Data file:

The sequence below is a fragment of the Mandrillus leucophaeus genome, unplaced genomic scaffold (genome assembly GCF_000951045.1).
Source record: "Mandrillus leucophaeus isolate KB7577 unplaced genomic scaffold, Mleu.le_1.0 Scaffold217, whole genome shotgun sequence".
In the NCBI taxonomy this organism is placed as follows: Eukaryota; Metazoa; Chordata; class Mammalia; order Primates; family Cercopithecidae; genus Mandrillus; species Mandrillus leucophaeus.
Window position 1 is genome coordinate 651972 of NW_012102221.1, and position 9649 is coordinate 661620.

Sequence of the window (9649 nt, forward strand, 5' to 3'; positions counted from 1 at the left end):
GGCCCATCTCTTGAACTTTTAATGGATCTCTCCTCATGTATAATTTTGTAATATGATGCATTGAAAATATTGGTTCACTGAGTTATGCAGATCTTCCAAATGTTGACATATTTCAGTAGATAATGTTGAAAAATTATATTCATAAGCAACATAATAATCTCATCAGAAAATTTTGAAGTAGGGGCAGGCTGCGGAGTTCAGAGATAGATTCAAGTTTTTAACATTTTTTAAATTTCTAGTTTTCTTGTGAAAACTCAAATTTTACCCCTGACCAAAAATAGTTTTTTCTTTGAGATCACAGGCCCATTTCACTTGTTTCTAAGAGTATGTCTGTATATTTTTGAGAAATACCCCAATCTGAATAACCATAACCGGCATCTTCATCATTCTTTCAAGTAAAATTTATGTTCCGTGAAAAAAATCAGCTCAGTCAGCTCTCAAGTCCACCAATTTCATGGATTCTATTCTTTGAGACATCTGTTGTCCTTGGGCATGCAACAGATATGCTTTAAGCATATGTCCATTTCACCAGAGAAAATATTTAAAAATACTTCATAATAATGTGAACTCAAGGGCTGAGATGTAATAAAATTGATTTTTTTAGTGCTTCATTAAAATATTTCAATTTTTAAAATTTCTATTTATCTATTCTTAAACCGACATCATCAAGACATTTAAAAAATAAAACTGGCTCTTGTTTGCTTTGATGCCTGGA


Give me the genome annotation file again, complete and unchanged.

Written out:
The sequence below is a fragment of the Mandrillus leucophaeus genome, unplaced genomic scaffold (genome assembly GCF_000951045.1).
Source record: "Mandrillus leucophaeus isolate KB7577 unplaced genomic scaffold, Mleu.le_1.0 Scaffold217, whole genome shotgun sequence".
In the NCBI taxonomy this organism is placed as follows: Eukaryota; Metazoa; Chordata; class Mammalia; order Primates; family Cercopithecidae; genus Mandrillus; species Mandrillus leucophaeus.
Window position 1 is genome coordinate 651972 of NW_012102221.1, and position 9649 is coordinate 661620.

Sequence of the window (9649 nt, forward strand, 5' to 3'; positions counted from 1 at the left end):
GGCCCATCTCTTGAACTTTTAATGGATCTCTCCTCATGTATAATTTTGTAATATGATGCATTGAAAATATTGGTTCACTGAGTTATGCAGATCTTCCAAATGTTGACATATTTCAGTAGATAATGTTGAAAAATTATATTCATAAGCAACATAATAATCTCATCAGAAAATTTTGAAGTAGGGGCAGGCTGCGGAGTTCAGAGATAGATTCAAGTTTTTAACATTTTTTAAATTTCTAGTTTTCTTGTGAAAACTCAAATTTTACCCCTGACCAAAAATAGTTTTTTCTTTGAGATCACAGGCCCATTTCACTTGTTTCTAAGAGTATGTCTGTATATTTTTGAGAAATACCCCAATCTGAATAACCATAACCGGCATCTTCATCATTCTTTCAAGTAAAATTTATGTTCCGTGAAAAAAATCAGCTCAGTCAGCTCTCAAGTCCACCAATTTCATGGATTCTATTCTTTGAGACATCTGTTGTCCTTGGGCATGCAACAGATATGCTTTAAGCATATGTCCATTTCACCAGAGAAAATATTTAAAAATACTTCATAATAATGTGAACTCAAGGGCTGAGATGTAATAAAATTGATTTTTTTAGTGCTTCATTAAAATATTTCAATTTTTAAAATTTCTATTTATCTATTCTTAAACCGACATCATCAAGACATTTAAAAAATAAAACTGGCTCTTGTTTGCTTTGATGCCTGGA